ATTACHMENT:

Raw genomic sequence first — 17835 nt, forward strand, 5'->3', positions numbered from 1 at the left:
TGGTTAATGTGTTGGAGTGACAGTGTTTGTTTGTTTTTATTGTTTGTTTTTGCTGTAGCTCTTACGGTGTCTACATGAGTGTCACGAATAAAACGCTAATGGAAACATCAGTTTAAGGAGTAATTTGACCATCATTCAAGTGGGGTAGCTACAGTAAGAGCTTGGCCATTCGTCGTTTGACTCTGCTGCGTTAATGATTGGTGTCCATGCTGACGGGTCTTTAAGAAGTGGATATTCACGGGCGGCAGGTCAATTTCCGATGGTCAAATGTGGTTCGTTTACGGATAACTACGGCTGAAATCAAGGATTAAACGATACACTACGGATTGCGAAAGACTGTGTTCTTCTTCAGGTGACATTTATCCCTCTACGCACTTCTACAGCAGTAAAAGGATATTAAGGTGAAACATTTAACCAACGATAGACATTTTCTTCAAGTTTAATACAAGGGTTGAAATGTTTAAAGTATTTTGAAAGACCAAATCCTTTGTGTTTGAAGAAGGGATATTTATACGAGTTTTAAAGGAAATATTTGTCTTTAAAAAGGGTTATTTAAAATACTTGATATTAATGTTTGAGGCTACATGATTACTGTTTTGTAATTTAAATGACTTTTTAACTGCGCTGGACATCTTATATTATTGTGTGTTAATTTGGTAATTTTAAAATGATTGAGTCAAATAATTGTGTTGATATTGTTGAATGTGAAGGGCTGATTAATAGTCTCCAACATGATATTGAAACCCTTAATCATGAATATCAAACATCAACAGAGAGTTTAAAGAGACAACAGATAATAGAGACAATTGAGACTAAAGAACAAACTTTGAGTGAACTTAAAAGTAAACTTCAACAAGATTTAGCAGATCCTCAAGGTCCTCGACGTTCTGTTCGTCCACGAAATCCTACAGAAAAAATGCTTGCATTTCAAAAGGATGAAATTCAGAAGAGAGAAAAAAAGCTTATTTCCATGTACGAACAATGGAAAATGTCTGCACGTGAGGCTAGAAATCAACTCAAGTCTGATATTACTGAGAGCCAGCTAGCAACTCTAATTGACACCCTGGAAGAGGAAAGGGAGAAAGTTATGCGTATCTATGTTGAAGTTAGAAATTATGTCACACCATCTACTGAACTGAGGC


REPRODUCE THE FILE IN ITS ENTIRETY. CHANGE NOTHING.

Raw genomic sequence first — 17835 nt, forward strand, 5'->3', positions numbered from 1 at the left:
TGGTTAATGTGTTGGAGTGACAGTGTTTGTTTGTTTTTATTGTTTGTTTTTGCTGTAGCTCTTACGGTGTCTACATGAGTGTCACGAATAAAACGCTAATGGAAACATCAGTTTAAGGAGTAATTTGACCATCATTCAAGTGGGGTAGCTACAGTAAGAGCTTGGCCATTCGTCGTTTGACTCTGCTGCGTTAATGATTGGTGTCCATGCTGACGGGTCTTTAAGAAGTGGATATTCACGGGCGGCAGGTCAATTTCCGATGGTCAAATGTGGTTCGTTTACGGATAACTACGGCTGAAATCAAGGATTAAACGATACACTACGGATTGCGAAAGACTGTGTTCTTCTTCAGGTGACATTTATCCCTCTACGCACTTCTACAGCAGTAAAAGGATATTAAGGTGAAACATTTAACCAACGATAGACATTTTCTTCAAGTTTAATACAAGGGTTGAAATGTTTAAAGTATTTTGAAAGACCAAATCCTTTGTGTTTGAAGAAGGGATATTTATACGAGTTTTAAAGGAAATATTTGTCTTTAAAAAGGGTTATTTAAAATACTTGATATTAATGTTTGAGGCTACATGATTACTGTTTTGTAATTTAAATGACTTTTTAACTGCGCTGGACATCTTATATTATTGTGTGTTAATTTGGTAATTTTAAAATGATTGAGTCAAATAATTGTGTTGATATTGTTGAATGTGAAGGGCTGATTAATAGTCTCCAACATGATATTGAAACCCTTAATCATGAATATCAAACATCAACAGAGAGTTTAAAGAGACAACAGATAATAGAGACAATTGAGACTAAAGAACAAACTTTGAGTGAACTTAAAAGTAAACTTCAACAAGATTTAGCAGATCCTCAAGGTCCTCGACGTTCTGTTCGTCCACGAAATCCTACAGAAAAAATGCTTGCATTTCAAAAGGATGAAATTCAGAAGAGAGAAAAAAAGCTTATTTCCATGTACGAACAATGGAAAATGTCTGCACGTGAGGCTAGAAATCAACTCAAGTCTGATATTACTGAGAGCCAGCTAGCAACTCTAATTGACACCCTGGAAGAGGAAAGGGAGAAAGTTATGCGTATCTATGTTGAAGTTAGAAATTATGTCACACCATCTACTGAACTGAGGC